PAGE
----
China’s Sexual Revolution – Liberating or Destructive?

A chinese worker assembling what is becoming a very popular purchase in China.

Although it is a somewhat underground subject, even here in Britain, the sexual nature and openness of Chinese people has vastly changed through the generations, and has thrown up many positives, and sadly, caused many problems.

Sexual intercourse was traditionally considered dangerous for men, since they lost semen, which was identified as a man’s “yáng-essence” and was thought to be a non-renewable resource necessary for life. Nowadays, young people in China are indulging in their first sexual experience far earlier than their peers did.  One survey even claimed the average Chinese person could have up to 19.3 sexual partners. Research published by Shanghai Academy of Social Sciences showed that people born in the 1980’s have sex for the first time at an average age of 21 while in comparison, men and women born in the 1970’s had their first sex at an average age of 23, while the average age for people born in the 1960’s or 1950’s was 25 for men and 23 for women. If this trend continues, the people born in the 1990’s are likely to be engaging around the age of 18, and who knows, if this revolution continues this figure may continue to fall.

The following are two seperate data charts, showing a contrast in opinion on the age teenagers lose their virginity. (The first was published early than the second)

Sr. Number Country Average Age to Lose Virginity
1 United States 16.4
2 Brazil 16.5
3 France 16.8
4 Germany 17.6
5 Australia 17.8
6 Austria 17.9
7 Nigeria 19.7
8 Japan 19.7
9 Thailand 20.5
10 Hong Kong 20.5
11 Taiwan 21.4
12 China 21.9
13 India 22
14 Singapore 22.8
15 Malaysia 23

These contrasts in generations have a negative impact on the sexual revolutionaries of todays China. Rather than feeling liberated, they feel more trapped than ever before. An article written by Pete Marchetto for eChinacities.com states;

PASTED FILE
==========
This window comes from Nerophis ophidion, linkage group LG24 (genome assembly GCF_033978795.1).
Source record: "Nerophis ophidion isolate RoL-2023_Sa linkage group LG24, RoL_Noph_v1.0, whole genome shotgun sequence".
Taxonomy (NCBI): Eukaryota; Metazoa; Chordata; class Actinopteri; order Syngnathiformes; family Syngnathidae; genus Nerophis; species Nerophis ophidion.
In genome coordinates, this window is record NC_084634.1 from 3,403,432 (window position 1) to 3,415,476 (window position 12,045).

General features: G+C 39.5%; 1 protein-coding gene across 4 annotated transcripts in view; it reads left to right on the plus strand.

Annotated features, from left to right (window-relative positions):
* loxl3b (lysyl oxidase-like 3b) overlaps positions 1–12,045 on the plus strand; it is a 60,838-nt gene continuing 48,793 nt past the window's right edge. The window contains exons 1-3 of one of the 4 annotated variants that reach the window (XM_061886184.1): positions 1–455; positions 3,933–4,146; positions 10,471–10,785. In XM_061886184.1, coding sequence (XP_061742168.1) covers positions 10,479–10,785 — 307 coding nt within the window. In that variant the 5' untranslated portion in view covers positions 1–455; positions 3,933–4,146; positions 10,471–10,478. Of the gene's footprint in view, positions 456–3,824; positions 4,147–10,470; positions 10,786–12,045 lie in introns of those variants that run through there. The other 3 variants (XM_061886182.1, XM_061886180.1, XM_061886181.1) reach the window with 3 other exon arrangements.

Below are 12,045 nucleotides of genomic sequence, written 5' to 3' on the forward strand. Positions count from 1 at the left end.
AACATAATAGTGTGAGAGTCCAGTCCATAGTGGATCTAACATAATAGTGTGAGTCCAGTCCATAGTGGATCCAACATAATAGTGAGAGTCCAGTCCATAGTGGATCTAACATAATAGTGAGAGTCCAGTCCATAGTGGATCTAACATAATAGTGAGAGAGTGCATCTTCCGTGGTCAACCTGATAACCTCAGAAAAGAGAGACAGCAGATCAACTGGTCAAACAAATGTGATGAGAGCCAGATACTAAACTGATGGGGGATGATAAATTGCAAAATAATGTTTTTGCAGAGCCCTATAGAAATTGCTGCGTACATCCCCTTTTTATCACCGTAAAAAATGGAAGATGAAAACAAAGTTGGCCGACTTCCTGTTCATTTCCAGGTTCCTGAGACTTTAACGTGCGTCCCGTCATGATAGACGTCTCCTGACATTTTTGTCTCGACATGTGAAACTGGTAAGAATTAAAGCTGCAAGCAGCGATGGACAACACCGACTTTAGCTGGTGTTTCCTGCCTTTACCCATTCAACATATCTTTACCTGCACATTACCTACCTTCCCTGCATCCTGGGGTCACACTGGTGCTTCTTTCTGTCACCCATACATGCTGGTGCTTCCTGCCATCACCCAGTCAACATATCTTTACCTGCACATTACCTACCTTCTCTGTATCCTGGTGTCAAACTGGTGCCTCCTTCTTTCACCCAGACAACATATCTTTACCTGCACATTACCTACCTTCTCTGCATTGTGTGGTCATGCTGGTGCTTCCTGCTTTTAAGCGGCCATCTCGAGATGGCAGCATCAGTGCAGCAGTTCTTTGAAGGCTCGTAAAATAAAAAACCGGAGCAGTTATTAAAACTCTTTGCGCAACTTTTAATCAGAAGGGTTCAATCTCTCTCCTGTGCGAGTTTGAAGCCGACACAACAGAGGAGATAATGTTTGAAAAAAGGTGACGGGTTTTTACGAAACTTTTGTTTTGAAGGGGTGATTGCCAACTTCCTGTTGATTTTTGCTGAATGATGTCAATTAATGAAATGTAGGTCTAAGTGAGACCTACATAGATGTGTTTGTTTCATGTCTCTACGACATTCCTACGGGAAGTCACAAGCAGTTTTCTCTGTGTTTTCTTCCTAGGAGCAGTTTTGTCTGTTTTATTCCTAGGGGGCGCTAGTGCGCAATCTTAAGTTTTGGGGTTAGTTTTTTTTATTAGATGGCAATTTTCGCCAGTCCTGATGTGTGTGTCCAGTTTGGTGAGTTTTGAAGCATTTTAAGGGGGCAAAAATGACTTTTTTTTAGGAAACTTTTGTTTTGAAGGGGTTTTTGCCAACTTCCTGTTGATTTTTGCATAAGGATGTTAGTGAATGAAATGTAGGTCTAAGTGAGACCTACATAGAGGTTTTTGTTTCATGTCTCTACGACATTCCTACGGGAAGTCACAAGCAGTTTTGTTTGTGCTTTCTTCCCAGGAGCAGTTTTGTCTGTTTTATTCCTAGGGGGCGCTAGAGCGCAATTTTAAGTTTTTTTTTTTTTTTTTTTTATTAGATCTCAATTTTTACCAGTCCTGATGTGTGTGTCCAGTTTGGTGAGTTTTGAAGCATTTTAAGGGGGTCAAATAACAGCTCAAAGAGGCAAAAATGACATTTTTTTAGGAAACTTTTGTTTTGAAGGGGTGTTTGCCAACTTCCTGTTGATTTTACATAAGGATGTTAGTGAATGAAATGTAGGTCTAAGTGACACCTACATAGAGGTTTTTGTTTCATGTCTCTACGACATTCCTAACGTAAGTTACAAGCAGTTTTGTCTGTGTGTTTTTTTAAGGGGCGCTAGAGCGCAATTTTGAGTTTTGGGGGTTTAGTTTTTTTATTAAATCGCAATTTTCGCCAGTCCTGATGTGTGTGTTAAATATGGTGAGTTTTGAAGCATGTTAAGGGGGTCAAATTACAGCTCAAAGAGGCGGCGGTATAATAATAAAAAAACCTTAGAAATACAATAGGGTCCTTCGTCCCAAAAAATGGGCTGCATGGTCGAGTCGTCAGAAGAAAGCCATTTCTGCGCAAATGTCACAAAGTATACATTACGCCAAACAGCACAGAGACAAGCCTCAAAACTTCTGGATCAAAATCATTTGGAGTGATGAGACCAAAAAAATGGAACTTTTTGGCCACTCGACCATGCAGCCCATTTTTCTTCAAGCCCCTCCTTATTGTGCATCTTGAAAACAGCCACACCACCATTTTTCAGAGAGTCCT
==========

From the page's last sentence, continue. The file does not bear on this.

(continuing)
Parents are increasingly bowing to the inevitable. Five years ago the common parental instruction was: “You’re not to have a boyfriend until you’ve finished your studies.” Now, aware they will only be lied to, many parents have changed the rule. “Yes, you can date him, but if you do you must marry him.”

This view does not fit with the society the current generation live in, with girls now focusing on building careers and try to avoid the parental pressure towards early marriage and the obligatory grandchild for as long as they possibly can. This pressure can become unbearable, and saddest of all, many student suicides these days are triggered by relationship problems. Unable to turn to their parents, with friends who know no more than they, with no counselling available and no health education to guide them, too many give way to desperation when things go wrong.

To prevent such a thing becoming regularity, the education system has to reform to protect China’s newest generation as it adapts to a change in lifestyle. Many people believe a big factor in this lack of education is the fact that the previous generations were so suppressed by the Cultural Revolution that they are now too embarassed to talk, and therefore teach, about sex. Regarding awareness, the research by the Shanghai Academy of Social Sciences highlighted that about 63.8% of people born in the 1950’s and 1960’s have never used condoms. But that proportion drops sharply with younger generations. The percentage is 39.8% for people born in the 1970’s and 25.6% those born in the 1980’s. This is still a high figure, and sexual education is becoming a huge issue for the Chinese Government. Cases of Sexually Transmitted Diseases and more seriously, AIDS and HIV are on the increase, heavily due to this failure in the education system and also the government itself.